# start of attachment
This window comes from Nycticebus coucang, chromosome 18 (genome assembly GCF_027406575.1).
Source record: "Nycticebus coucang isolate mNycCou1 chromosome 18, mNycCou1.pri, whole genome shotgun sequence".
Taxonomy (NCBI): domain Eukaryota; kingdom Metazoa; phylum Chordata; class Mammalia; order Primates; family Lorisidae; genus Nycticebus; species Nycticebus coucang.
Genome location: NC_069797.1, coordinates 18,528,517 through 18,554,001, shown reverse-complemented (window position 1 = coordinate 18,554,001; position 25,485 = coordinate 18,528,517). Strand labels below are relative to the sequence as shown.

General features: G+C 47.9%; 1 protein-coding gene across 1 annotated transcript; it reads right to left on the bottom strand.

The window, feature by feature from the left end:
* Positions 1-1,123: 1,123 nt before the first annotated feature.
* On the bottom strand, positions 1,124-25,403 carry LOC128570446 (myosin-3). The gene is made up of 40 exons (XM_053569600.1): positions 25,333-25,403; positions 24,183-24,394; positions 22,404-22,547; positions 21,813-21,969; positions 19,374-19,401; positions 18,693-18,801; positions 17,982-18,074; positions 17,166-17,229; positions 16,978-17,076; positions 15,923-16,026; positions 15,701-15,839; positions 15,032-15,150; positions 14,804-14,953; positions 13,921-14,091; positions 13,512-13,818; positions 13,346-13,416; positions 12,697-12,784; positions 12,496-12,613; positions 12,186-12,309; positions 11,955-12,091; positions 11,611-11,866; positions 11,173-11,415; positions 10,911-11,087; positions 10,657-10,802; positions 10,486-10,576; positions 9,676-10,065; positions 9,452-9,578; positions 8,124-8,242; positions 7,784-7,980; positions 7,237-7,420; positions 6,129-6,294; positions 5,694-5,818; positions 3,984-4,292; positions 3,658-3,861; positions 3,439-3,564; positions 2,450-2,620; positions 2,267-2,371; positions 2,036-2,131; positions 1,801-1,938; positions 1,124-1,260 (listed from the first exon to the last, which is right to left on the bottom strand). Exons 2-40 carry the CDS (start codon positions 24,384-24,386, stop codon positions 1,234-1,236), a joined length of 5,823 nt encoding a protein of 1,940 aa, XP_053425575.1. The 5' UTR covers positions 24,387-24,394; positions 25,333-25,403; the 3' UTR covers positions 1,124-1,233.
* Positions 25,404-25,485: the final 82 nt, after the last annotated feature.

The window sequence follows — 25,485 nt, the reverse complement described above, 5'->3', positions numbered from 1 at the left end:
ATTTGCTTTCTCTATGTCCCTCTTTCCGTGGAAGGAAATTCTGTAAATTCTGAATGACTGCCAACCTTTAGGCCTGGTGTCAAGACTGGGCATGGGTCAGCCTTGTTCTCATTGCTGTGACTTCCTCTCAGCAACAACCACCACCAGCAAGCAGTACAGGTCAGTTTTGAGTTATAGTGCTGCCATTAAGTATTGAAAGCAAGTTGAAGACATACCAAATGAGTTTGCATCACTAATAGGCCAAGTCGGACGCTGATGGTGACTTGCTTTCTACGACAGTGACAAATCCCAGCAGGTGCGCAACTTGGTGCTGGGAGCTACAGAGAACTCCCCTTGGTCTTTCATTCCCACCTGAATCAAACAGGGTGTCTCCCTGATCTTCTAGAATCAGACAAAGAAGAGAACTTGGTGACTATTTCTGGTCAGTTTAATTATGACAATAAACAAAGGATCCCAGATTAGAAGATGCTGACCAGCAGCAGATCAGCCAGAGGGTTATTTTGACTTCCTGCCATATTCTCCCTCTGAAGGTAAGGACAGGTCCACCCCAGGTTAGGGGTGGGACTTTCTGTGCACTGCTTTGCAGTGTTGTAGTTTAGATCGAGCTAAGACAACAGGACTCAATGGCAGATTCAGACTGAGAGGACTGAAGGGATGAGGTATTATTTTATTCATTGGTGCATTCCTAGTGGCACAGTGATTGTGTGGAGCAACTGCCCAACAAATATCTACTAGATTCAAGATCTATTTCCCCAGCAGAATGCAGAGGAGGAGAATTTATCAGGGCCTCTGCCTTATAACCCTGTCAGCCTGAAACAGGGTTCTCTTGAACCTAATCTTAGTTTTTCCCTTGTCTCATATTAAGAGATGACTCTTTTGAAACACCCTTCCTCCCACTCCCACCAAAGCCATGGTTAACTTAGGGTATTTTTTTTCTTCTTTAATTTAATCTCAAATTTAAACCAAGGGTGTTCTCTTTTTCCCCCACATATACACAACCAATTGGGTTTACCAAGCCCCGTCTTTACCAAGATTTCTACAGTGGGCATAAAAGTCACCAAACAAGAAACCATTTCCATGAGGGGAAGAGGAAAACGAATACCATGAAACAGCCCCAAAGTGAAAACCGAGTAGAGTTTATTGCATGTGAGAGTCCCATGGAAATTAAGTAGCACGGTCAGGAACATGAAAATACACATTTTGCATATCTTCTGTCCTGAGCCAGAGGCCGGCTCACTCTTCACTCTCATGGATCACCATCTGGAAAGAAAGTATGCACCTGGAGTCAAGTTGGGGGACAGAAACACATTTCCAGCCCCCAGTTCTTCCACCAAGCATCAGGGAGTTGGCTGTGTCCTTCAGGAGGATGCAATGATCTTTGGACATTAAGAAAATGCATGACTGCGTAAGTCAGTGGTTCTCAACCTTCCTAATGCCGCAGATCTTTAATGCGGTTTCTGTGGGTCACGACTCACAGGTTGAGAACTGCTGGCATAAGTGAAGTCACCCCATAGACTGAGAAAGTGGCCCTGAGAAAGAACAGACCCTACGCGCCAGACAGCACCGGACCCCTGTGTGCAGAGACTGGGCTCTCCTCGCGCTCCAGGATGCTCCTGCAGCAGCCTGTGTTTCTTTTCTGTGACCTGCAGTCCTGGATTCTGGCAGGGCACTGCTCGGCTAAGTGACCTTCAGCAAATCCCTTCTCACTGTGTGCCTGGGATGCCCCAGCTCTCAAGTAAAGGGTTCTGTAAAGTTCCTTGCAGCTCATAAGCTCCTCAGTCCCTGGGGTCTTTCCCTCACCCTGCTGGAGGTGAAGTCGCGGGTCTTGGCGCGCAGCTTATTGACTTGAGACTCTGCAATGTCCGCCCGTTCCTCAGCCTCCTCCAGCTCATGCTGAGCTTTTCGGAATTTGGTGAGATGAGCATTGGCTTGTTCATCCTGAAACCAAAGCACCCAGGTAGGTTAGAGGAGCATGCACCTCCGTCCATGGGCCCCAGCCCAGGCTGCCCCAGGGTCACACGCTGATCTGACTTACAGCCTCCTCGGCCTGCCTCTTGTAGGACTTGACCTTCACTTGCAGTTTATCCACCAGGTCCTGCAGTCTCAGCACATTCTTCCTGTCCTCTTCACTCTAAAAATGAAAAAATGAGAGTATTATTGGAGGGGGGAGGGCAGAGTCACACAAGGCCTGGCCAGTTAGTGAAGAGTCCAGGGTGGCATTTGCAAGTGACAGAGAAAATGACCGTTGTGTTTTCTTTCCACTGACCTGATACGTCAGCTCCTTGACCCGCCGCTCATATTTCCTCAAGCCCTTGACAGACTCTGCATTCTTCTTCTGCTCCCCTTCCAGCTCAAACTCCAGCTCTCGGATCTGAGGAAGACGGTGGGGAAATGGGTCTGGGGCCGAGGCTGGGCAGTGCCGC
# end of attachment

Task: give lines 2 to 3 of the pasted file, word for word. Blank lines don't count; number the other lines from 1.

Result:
Source record: "Nycticebus coucang isolate mNycCou1 chromosome 18, mNycCou1.pri, whole genome shotgun sequence".
Taxonomy (NCBI): domain Eukaryota; kingdom Metazoa; phylum Chordata; class Mammalia; order Primates; family Lorisidae; genus Nycticebus; species Nycticebus coucang.